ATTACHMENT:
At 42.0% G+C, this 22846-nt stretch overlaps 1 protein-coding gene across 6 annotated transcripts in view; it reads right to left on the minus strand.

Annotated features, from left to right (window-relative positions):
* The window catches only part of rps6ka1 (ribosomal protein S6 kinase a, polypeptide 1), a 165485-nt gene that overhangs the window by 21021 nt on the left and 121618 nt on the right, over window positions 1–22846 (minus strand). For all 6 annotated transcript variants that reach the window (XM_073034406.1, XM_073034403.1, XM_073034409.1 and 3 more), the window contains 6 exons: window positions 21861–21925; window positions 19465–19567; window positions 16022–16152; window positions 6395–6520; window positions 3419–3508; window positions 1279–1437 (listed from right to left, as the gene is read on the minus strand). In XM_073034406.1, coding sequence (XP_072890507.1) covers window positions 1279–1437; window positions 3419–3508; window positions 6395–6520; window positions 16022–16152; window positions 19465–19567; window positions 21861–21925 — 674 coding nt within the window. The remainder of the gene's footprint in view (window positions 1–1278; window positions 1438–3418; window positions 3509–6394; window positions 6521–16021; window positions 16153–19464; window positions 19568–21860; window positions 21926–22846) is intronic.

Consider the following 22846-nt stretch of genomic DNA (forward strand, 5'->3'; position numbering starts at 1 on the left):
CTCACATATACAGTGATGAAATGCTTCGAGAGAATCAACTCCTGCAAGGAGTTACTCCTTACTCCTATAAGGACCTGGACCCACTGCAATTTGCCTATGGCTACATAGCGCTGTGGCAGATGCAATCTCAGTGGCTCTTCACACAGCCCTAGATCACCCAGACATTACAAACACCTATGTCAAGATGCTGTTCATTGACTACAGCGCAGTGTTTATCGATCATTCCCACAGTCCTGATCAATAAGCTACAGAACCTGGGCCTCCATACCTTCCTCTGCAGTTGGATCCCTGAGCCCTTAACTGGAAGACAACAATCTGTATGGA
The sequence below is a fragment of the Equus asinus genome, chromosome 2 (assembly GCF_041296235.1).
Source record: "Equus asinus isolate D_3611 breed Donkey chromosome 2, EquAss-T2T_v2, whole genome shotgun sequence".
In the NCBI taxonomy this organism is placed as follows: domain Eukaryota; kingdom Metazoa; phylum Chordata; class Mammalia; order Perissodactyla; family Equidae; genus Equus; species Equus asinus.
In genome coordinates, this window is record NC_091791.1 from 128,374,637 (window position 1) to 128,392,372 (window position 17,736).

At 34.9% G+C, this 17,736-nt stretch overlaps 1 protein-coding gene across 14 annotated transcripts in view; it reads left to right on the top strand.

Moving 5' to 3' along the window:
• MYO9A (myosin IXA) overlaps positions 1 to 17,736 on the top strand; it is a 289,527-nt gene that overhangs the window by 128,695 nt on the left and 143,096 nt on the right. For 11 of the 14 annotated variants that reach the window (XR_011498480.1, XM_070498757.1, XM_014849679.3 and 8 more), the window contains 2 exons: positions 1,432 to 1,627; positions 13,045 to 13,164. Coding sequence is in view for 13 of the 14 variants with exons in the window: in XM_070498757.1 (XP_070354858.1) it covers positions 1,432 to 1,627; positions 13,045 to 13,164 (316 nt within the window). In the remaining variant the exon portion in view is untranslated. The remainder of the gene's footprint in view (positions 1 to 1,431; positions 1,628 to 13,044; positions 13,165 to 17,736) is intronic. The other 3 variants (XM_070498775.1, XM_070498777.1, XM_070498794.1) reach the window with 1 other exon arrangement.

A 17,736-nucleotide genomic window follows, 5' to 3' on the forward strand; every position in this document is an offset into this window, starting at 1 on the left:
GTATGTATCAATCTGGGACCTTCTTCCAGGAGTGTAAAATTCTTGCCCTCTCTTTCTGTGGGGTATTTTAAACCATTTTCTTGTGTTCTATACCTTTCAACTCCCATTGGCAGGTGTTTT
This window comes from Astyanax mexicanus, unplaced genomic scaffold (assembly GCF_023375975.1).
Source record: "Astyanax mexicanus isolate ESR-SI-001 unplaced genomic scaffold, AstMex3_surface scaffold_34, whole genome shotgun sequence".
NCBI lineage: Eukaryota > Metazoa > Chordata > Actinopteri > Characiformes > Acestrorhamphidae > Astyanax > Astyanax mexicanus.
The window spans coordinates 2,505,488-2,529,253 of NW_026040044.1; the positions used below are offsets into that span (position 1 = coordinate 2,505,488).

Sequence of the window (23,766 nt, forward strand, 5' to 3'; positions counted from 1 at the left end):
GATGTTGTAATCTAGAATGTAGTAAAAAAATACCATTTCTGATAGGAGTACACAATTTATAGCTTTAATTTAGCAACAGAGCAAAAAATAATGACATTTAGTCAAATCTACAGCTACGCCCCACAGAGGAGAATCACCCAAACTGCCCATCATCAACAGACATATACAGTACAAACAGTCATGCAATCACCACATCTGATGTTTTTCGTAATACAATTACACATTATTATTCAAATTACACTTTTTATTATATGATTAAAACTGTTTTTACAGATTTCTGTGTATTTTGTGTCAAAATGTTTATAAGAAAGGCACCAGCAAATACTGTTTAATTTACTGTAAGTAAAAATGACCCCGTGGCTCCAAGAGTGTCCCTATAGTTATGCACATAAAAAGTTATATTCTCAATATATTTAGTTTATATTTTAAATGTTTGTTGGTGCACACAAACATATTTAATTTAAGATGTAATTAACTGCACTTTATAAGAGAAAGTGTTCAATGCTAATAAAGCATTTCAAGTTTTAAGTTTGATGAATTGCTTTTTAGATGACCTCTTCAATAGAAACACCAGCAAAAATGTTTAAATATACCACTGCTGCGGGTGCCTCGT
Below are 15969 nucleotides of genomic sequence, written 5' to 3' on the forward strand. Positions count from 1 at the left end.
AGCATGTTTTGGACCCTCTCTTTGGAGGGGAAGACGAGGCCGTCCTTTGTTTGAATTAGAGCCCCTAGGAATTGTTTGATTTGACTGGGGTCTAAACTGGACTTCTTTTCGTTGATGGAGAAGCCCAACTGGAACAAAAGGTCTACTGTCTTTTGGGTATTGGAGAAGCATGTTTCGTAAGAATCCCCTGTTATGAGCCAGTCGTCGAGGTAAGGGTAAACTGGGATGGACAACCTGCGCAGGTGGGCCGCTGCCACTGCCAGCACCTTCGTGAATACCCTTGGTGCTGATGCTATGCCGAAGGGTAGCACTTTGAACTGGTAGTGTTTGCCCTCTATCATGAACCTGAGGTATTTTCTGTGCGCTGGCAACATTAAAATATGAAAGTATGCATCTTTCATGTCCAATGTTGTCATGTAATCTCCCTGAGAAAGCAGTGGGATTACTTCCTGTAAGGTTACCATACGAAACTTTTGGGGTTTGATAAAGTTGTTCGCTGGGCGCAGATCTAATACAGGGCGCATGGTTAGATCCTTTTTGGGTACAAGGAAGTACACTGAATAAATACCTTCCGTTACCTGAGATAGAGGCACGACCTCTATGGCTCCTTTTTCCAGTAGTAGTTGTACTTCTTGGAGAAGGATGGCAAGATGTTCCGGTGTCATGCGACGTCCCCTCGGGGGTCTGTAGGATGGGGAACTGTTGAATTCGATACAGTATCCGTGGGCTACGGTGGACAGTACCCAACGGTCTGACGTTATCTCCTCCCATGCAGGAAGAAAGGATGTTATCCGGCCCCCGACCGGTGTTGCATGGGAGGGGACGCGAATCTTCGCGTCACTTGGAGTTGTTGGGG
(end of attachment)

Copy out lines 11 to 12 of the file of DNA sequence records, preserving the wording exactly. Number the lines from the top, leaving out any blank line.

Moving 5' to 3' along the window:
• MYO9A (myosin IXA) overlaps positions 1 to 17,736 on the top strand; it is a 289,527-nt gene that overhangs the window by 128,695 nt on the left and 143,096 nt on the right. For 11 of the 14 annotated variants that reach the window (XR_011498480.1, XM_070498757.1, XM_014849679.3 and 8 more), the window contains 2 exons: positions 1,432 to 1,627; positions 13,045 to 13,164. Coding sequence is in view for 13 of the 14 variants with exons in the window: in XM_070498757.1 (XP_070354858.1) it covers positions 1,432 to 1,627; positions 13,045 to 13,164 (316 nt within the window). In the remaining variant the exon portion in view is untranslated. The remainder of the gene's footprint in view (positions 1 to 1,431; positions 1,628 to 13,044; positions 13,165 to 17,736) is intronic. The other 3 variants (XM_070498775.1, XM_070498777.1, XM_070498794.1) reach the window with 1 other exon arrangement.